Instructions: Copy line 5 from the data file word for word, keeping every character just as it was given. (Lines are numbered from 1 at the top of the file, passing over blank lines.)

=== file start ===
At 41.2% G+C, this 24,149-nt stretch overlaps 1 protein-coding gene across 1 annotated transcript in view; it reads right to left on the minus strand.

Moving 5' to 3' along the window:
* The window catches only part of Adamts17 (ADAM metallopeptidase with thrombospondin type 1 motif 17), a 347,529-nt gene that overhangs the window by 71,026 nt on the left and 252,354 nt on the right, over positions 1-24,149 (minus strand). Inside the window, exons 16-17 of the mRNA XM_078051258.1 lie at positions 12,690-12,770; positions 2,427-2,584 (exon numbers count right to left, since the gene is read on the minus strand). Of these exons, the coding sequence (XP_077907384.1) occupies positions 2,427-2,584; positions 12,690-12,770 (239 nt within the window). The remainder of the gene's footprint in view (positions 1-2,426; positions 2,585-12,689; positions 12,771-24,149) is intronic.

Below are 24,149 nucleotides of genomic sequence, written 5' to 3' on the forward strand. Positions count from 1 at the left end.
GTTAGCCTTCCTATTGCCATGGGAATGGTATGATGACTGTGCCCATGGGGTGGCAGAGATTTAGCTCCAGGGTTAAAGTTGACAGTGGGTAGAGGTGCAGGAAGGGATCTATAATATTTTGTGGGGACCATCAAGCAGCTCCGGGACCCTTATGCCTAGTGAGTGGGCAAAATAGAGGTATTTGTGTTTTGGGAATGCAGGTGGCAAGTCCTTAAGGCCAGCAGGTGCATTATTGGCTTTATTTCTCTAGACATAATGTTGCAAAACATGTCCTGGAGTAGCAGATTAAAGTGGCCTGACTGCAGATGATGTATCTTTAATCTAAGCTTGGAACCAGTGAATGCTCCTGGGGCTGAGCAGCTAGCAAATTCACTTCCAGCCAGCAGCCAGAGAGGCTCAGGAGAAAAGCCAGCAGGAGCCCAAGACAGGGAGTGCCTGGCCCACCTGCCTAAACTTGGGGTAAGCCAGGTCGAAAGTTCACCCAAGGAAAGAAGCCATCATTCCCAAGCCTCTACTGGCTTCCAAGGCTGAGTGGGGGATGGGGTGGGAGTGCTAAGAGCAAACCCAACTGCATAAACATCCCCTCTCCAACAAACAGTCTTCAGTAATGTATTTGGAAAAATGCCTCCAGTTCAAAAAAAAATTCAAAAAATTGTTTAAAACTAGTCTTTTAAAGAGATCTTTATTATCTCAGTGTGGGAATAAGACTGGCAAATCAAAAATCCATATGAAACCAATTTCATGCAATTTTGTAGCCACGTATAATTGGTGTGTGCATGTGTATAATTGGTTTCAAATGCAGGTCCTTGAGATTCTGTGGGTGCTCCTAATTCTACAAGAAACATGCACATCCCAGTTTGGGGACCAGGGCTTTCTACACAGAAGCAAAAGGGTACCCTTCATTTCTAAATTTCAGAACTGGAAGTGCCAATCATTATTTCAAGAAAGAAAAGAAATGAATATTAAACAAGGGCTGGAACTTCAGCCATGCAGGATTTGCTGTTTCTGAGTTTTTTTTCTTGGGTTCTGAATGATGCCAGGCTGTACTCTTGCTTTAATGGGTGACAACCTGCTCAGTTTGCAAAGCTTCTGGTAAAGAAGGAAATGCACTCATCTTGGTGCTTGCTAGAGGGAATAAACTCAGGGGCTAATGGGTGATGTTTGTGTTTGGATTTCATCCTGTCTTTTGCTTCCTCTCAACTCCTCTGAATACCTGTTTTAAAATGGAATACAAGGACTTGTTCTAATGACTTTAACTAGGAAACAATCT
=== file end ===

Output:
GTTAGCCTTCCTATTGCCATGGGAATGGTATGATGACTGTGCCCATGGGGTGGCAGAGATTTAGCTCCAGGGTTAAAGTTGACAGTGGGTAGAGGTGCAGGAAGGGATCTATAATATTTTGTGGGGACCATCAAGCAGCTCCGGGACCCTTATGCCTAGTGAGTGGGCAAAATAGAGGTATTTGTGTTTTGGGAATGCAGGTGGCAAGTCCTTAAGGCCAGCAGGTGCATTATTGGCTTTATTTCTCTAGACATAATGTTGCAAAACATGTCCTGGAGTAGCAGATTAAAGTGGCCTGACTGCAGATGATGTATCTTTAATCTAAGCTTGGAACCAGTGAATGCTCCTGGGGCTGAGCAGCTAGCAAATTCACTTCCAGCCAGCAGCCAGAGAGGCTCAGGAGAAAAGCCAGCAGGAGCCCAAGACAGGGAGTGCCTGGCCCACCTGCCTAAACTTGGGGTAAGCCAGGTCGAAAGTTCACCCAAGGAAAGAAGCCATCATTCCCAAGCCTCTACTGGCTTCCAAGGCTGAGTGGGGGATGGGGTGGGAGTGCTAAGAGCAAACCCAACTGCATAAACATCCCCTCTCCAACAAACAGTCTTCAGTAATGTATTTGGAAAAATGCCTCCAGTTCAAAAAAAAATTCAAAAAATTGTTTAAAACTAGTCTTTTAAAGAGATCTTTATTATCTCAGTGTGGGAATAAGACTGGCAAATCAAAAATCCATATGAAACCAATTTCATGCAATTTTGTAGCCACGTATAATTGGTGTGTGCATGTGTATAATTGGTTTCAAATGCAGGTCCTTGAGATTCTGTGGGTGCTCCTAATTCTACAAGAAACATGCACATCCCAGTTTGGGGACCAGGGCTTTCTACACAGAAGCAAAAGGGTACCCTTCATTTCTAAATTTCAGAACTGGAAGTGCCAATCATTATTTCAAGAAAGAAAAGAAATGAATATTAAACAAGGGCTGGAACTTCAGCCATGCAGGATTTGCTGTTTCTGAGTTTTTTTTCTTGGGTTCTGAATGATGCCAGGCTGTACTCTTGCTTTAATGGGTGACAACCTGCTCAGTTTGCAAAGCTTCTGGTAAAGAAGGAAATGCACTCATCTTGGTGCTTGCTAGAGGGAATAAACTCAGGGGCTAATGGGTGATGTTTGTGTTTGGATTTCATCCTGTCTTTTGCTTCCTCTCAACTCCTCTGAATACCTGTTTTAAAATGGAATACAAGGACTTGTTCTAATGACTTTAACTAGGAAACAATCT